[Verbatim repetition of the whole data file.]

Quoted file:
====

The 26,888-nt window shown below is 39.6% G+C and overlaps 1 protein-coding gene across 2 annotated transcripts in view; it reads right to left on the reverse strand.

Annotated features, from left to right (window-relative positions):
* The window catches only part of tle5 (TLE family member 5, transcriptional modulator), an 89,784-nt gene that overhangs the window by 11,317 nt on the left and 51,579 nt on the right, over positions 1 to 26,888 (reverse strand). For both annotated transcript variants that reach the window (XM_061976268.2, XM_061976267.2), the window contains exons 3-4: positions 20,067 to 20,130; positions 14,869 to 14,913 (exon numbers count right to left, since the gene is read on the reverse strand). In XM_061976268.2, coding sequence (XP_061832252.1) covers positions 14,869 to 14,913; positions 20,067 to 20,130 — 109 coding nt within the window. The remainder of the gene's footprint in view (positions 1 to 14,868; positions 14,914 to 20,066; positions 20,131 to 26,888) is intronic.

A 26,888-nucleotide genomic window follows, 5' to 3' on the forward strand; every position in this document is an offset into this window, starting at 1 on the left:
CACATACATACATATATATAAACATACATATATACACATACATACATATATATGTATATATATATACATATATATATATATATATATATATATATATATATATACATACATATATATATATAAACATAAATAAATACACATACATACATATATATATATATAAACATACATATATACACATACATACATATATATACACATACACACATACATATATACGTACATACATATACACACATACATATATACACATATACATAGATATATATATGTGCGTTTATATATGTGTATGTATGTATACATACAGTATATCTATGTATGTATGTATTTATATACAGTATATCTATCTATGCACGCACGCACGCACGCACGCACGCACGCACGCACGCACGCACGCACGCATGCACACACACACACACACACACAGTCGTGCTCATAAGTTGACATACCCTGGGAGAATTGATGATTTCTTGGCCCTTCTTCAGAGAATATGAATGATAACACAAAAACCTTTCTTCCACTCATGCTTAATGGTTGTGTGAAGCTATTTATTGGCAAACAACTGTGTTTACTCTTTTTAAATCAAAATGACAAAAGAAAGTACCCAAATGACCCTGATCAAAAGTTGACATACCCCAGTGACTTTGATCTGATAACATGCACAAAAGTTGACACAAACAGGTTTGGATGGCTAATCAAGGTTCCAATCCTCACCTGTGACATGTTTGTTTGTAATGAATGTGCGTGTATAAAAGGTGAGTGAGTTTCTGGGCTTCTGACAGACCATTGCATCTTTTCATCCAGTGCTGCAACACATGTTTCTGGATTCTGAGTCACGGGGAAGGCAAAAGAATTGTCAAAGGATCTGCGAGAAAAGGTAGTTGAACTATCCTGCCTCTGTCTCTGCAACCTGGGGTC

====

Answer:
The 26,888-nt window shown below is 39.6% G+C and overlaps 1 protein-coding gene across 2 annotated transcripts in view; it reads right to left on the reverse strand.

Annotated features, from left to right (window-relative positions):
* The window catches only part of tle5 (TLE family member 5, transcriptional modulator), an 89,784-nt gene that overhangs the window by 11,317 nt on the left and 51,579 nt on the right, over positions 1 to 26,888 (reverse strand). For both annotated transcript variants that reach the window (XM_061976268.2, XM_061976267.2), the window contains exons 3-4: positions 20,067 to 20,130; positions 14,869 to 14,913 (exon numbers count right to left, since the gene is read on the reverse strand). In XM_061976268.2, coding sequence (XP_061832252.1) covers positions 14,869 to 14,913; positions 20,067 to 20,130 — 109 coding nt within the window. The remainder of the gene's footprint in view (positions 1 to 14,868; positions 14,914 to 20,066; positions 20,131 to 26,888) is intronic.

A 26,888-nucleotide genomic window follows, 5' to 3' on the forward strand; every position in this document is an offset into this window, starting at 1 on the left:
CACATACATACATATATATAAACATACATATATACACATACATACATATATATGTATATATATATACATATATATATATATATATATATATATATATATATATACATACATATATATATATAAACATAAATAAATACACATACATACATATATATATATATAAACATACATATATACACATACATACATATATATACACATACACACATACATATATACGTACATACATATACACACATACATATATACACATATACATAGATATATATATGTGCGTTTATATATGTGTATGTATGTATACATACAGTATATCTATGTATGTATGTATTTATATACAGTATATCTATCTATGCACGCACGCACGCACGCACGCACGCACGCACGCACGCACGCACGCACGCATGCACACACACACACACACACACAGTCGTGCTCATAAGTTGACATACCCTGGGAGAATTGATGATTTCTTGGCCCTTCTTCAGAGAATATGAATGATAACACAAAAACCTTTCTTCCACTCATGCTTAATGGTTGTGTGAAGCTATTTATTGGCAAACAACTGTGTTTACTCTTTTTAAATCAAAATGACAAAAGAAAGTACCCAAATGACCCTGATCAAAAGTTGACATACCCCAGTGACTTTGATCTGATAACATGCACAAAAGTTGACACAAACAGGTTTGGATGGCTAATCAAGGTTCCAATCCTCACCTGTGACATGTTTGTTTGTAATGAATGTGCGTGTATAAAAGGTGAGTGAGTTTCTGGGCTTCTGACAGACCATTGCATCTTTTCATCCAGTGCTGCAACACATGTTTCTGGATTCTGAGTCACGGGGAAGGCAAAAGAATTGTCAAAGGATCTGCGAGAAAAGGTAGTTGAACTATCCTGCCTCTGTCTCTGCAACCTGGGGTC